Monday, July 11, 2011

Rick's first flights in Minden

Had a great week end at Minden flying KP.
I want to start by thanking Mike Schneider for spending more than four
hours while I bobbed and twisted in KP.

On Sat 7/9 I had the second flight of the day. Maja had the first
flight and she came back her usual smiling self. I knew it was going to
be good, we took off at about 3:45 for a 2.1hr intro flight to the world
of more than 1 to 4 knots of lift. I wasn't ready for the tooth jarring
ride to 6,500ft where we found 10kts+ of lift. Spent the time learning
more about thermaling. We got to 14,200ft once. Traveled up and down
the Pine Nuts(SP?) as far north as Virginia City and south short of
Topaz Lake. Moderate to very good lift the whole flight. I am kind of
hooked on this. I can see why the rules say you need a check out here.

Sun 7/10: I took the first flight and it was again a bump and grind ride
to 7,200 ft where Mike cut us loose in 10kts of lift. Today was a
different day. It was up and down the whole 2.1hrs (weird, 2hrs and
8min on both days). We wound up to 10K and then it was 8-10kis down to
9K and back. Hit 11K then 12K off and on, 13,100 for a brief second.
Lost altitude quickly and gained slowly. We headed back to MEV a couple
of times but found lift. We were at the south end of the valley at 10K
and headed back. After all the work we kept running into lift. Back to
12K. Enough of this I worked at loosing altitude. At 8K found lift and
tried to ignore it, I looked and we were at 8,600ft. Flew out of lift,
put KP in a steep turn and came down. I had to leave as Maja and Mike
took off.

Hope Maja posts her adventures soon (HINT).
Again thank you Mike you are a patient teacher.

Rick Robbins


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Friday, July 8, 2011

Air Sailing Cross-Country Camp 2011 - John Scott

XC Camp 2011 by John Scott
The ASI camps are always a great experience and are highly recommended.  Classroom work was very educational, as usual. The weather this week did not cooperate (not so good thermals) so some of us newbies had trouble getting out of the valley.
My first XC was to Stead and I made it, but I didn’t make it back.  I ended up landing out at Spanish Springs.  When I came over the ridge looking for the airport I was expecting to see an asphalt runway and I didn’t have a lot of time (altitude) to look around.  I kept circling over the dirt runway of a private construction site next to residential housing.  Unable to locate the airport I landed on the dirt strip.  After landing, while sitting on the wing of 2SS and studying my Sectional, I noticed for the first time the hollow circle designating Spanish Springs as a dirt strip.  This was also the first time that I noticed the words “Hazardous” as an airport description.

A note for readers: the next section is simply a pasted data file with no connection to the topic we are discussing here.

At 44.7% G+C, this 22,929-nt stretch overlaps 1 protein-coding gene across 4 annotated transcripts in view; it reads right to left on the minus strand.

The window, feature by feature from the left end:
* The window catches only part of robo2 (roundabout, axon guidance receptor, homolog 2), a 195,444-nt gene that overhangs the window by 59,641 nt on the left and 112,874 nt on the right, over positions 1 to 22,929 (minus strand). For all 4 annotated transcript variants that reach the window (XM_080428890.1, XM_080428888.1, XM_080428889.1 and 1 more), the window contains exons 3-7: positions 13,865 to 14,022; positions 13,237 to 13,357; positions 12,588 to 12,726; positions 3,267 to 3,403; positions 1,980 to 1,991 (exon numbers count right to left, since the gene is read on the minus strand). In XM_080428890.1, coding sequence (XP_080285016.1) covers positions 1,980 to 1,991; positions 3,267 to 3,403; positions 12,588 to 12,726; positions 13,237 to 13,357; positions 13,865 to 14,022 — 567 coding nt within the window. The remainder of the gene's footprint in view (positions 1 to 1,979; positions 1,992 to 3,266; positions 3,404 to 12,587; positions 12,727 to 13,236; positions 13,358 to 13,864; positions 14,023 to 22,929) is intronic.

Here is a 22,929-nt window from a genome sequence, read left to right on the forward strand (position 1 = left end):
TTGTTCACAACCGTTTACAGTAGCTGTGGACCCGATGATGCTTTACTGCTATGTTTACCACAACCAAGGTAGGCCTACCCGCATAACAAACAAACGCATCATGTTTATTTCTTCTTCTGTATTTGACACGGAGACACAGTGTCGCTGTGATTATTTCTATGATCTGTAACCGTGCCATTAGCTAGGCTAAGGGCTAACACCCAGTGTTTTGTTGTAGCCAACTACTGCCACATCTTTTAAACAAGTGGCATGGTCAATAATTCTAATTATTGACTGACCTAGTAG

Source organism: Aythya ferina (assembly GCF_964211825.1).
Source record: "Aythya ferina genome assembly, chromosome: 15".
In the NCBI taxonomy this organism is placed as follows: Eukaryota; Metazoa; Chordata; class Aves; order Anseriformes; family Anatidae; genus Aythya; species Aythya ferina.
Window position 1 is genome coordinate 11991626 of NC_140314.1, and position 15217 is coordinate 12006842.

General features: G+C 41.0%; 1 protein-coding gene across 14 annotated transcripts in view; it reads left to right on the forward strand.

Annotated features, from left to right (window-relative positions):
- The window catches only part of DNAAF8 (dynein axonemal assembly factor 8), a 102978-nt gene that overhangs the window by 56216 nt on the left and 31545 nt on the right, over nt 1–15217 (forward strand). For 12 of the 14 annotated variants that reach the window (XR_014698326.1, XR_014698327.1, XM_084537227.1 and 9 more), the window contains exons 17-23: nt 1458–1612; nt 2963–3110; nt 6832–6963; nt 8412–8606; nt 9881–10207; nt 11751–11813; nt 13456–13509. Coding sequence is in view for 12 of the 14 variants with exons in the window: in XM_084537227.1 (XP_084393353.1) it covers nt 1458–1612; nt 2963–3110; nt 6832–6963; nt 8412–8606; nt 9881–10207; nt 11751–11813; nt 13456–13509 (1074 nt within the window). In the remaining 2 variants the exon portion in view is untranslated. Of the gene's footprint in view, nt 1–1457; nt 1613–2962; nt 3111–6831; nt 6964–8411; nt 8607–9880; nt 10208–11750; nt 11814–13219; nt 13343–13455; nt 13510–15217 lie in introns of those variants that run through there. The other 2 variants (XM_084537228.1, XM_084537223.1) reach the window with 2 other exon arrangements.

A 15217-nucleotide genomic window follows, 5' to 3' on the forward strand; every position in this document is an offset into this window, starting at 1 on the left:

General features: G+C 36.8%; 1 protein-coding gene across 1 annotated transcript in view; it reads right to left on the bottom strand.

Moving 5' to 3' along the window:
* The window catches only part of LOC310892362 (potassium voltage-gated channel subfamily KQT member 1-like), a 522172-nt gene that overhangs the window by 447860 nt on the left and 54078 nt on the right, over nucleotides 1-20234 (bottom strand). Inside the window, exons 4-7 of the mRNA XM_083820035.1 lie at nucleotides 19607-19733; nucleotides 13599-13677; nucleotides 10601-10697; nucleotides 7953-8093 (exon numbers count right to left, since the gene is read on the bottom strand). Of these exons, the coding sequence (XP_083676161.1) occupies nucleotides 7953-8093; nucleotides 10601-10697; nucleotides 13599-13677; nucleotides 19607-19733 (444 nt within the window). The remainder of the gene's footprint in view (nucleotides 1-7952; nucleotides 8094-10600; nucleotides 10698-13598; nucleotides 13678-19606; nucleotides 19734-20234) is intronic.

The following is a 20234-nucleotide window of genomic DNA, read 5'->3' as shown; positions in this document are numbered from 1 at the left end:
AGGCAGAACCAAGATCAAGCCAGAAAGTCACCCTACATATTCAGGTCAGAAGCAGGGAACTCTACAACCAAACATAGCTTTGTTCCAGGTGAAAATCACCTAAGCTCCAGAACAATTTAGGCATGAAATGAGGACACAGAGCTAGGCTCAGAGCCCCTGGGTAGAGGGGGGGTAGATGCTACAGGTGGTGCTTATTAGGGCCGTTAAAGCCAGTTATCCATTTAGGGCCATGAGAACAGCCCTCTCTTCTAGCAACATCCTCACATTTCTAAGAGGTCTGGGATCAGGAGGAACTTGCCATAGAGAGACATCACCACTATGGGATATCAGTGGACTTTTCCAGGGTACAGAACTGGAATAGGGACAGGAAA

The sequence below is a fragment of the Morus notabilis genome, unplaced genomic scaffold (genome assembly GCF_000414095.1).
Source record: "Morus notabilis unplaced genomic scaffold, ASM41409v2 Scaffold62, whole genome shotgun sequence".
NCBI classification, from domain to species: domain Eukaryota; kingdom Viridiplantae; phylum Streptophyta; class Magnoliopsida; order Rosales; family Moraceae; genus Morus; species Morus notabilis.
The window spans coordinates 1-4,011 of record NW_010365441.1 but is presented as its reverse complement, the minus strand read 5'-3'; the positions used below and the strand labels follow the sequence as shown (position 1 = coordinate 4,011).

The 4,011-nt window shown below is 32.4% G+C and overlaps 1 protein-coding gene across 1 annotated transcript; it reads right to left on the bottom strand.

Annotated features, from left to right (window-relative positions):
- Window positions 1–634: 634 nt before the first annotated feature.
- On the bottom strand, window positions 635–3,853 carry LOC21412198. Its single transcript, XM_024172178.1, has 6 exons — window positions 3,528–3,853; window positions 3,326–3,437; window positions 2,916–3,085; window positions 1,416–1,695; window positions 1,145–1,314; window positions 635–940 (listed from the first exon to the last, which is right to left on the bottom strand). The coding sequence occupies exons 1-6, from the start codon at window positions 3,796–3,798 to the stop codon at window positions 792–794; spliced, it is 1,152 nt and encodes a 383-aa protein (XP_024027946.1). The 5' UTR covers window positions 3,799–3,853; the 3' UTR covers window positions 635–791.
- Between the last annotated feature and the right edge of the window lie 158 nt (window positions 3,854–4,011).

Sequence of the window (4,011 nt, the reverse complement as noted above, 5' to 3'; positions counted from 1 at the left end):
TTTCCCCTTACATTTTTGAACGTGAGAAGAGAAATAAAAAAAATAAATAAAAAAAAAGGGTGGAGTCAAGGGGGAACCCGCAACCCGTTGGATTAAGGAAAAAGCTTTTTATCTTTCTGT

LESSON #1  Study your alternate airports before you land at them, not after.  It works better that way.
 ASI does not tow out of Spanish Springs (too dangerous) so I had to wait for the trailer and got more practice de-rigging 2SS.  Special acknowledgement to Buzz Graves for all his help and mentoring on 2SS.
My second XC (the first successful one) was on the last day (Friday).  These photos were taken just minutes before I launched.
After releasing at 3,000 AGL I had difficulty maintaining lift over the Red Rocks and the side of Tule Ridge.  I worked my way back trying for lift and thought I was going to have to land and re-light.  Just over the “knoll” to the north of ASI I was saved by a house thermal that took me from 6,300 MSL to 13,000 MSL.  From there I proceeded on course for Tiger passing over Nex-Rad and Pond peak.  It is easier to stay high than to get high.  Thermals are larger (wider) and easier to find and work up high.
 LESSON #2  If you’re new to XC, get high and stay high.  “Tank up” often.
 Any time I got below 11,000 I took the next thermal to get back up.
After passing over Tiger I proceeded to Silver Springs, both of which I easily recognized having now done my homework.  From there I headed back.  I “tanked up” to 12,500 MSL before crossing the foothills.  I was practically at final glide altitude for ASI before proceeding.  Passing over Pond Peak and Nex Rad there was a constant lift in the form of bumpy “zero air”.  I came off First Lift still at 12,500, I hadn’t lost an inch!  During my spiral descent to ASI everything electronic stopped working; radio, transponder, vario.  After 3+ hours my battery was dead.  I made the landing using my handheld.
 LESSON #3  Consider carrying a handheld.
 LESSON #4  If you don’t own an Oudie, or something like it, consider getting one.  Not having to read charts and do glide slope mental math made things more enjoyable for me.
 Flight Statistics:
Duration: 3.2 hours
Maximum Altitude:  13,000 feet
XC Distance: 103 miles
 Every glider pilot should try to attend the two ASI camps “Thermal” and “Cross Country”.
We had people from as far away as Kentucky, Florida, and Canada.
Many people come to these camps more than once.